Too often we sit back and speak platitudes of the nitty-gritty bits of writing; the editing, the story structure, the verbal sparring vs. banter, the character development, the world-building become more important to us than the tune rhythm of the tale. And when you lose the music of the story, all the footwork in the world is not going to make up for the loss of continuity and heart. We need to take a step back in our souls and conjure the image of what this story is: the notes and beats and things woven into it's fullness. See, that's what is so easy to lose sight of as we write. We forget that, in a way, this story is a full story in itself. We tend to try to build the story piece by piece, line upon line, precept upon precept, but that-as any true writer knows-is not entirely practical. A story does have its own identity. To some extent, the story exists in your mind as a whole. Its own being. To chance sounding sappy: Your story is a full piece of music waiting for you to dance it into existence. Don't make the mistake of leaving out all the music. It is tempting to want to have everything arranged to perfection so that little editing will be done. But if you are keeping in mind the way your story needs to run-feeling it and dwelling in the beauty of its passion and color and vibe-the footwork will take care of itself. Certainly it will require practice and your technicalities will need a little work-everyone's does. But you will have captured the essence and blood of the tale, and really that's the prettiest part of a dance.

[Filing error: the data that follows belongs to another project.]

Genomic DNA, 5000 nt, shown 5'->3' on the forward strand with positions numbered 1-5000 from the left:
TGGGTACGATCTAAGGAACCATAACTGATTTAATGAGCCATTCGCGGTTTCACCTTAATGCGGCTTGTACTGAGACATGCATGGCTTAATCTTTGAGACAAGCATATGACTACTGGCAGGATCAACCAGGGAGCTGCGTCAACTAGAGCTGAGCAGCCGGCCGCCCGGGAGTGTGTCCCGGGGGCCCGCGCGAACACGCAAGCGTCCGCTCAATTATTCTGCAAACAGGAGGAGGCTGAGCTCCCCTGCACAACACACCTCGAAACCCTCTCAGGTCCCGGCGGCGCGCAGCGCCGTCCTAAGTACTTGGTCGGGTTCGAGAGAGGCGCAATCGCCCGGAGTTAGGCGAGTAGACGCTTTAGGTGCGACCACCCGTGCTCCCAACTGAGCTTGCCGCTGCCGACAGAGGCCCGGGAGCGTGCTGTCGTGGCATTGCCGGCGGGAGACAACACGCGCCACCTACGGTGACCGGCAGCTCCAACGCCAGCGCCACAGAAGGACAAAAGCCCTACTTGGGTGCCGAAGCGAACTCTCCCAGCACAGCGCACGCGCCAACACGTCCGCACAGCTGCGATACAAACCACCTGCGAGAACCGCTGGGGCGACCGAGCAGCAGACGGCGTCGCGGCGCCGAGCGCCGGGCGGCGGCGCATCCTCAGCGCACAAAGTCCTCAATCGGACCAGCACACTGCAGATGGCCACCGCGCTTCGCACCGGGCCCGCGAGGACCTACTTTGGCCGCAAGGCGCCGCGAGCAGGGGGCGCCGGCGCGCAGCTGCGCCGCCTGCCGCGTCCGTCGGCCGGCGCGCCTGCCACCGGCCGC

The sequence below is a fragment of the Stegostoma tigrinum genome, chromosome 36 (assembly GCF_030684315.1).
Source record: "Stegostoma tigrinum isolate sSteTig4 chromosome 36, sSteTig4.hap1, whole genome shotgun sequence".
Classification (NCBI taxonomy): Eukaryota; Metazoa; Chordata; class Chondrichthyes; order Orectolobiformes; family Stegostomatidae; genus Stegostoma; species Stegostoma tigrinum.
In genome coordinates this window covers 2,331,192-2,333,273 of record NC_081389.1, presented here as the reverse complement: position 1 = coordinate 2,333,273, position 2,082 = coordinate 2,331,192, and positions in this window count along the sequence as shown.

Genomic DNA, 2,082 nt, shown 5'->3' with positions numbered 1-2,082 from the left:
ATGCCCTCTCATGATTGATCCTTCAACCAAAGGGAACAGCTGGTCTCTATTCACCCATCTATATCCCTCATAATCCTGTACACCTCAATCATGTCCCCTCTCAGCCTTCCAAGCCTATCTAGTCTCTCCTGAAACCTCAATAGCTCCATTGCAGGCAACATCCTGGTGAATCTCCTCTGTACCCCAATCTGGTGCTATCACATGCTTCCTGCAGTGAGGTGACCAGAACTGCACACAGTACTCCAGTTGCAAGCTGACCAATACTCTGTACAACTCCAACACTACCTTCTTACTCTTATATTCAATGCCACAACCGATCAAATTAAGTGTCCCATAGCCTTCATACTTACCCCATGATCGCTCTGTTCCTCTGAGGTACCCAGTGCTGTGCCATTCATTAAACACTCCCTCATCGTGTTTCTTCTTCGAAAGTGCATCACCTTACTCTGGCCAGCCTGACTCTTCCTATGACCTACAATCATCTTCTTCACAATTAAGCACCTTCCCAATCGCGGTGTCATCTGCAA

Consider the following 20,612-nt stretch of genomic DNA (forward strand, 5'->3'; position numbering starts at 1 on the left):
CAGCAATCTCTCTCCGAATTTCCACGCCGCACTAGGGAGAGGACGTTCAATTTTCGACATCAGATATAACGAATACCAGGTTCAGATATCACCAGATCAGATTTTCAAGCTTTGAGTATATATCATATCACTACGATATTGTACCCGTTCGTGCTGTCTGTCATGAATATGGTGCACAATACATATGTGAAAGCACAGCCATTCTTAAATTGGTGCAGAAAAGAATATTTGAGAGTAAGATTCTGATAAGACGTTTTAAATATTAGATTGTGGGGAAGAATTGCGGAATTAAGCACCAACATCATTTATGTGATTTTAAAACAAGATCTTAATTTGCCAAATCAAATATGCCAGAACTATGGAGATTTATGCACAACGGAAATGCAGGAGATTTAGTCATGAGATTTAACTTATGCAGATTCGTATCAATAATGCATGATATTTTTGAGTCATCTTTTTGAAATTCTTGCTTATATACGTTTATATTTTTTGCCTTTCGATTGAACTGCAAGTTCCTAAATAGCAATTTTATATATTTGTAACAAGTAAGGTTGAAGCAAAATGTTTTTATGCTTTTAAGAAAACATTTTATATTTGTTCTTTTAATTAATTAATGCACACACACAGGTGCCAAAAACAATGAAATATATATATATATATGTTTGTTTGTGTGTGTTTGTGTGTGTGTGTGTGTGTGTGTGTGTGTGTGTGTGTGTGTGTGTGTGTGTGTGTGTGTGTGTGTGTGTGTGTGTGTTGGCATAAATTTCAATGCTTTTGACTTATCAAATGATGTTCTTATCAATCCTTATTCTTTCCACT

I can teach many sports, but obviously, tennis is the one. When you do other sports, you see things from different perspectives: different footwork drills, body positions, angles and geometry. All that stuff is helpful, and so when I do other sports, I can see things, because once you know one sport, then the other sport becomes more clear.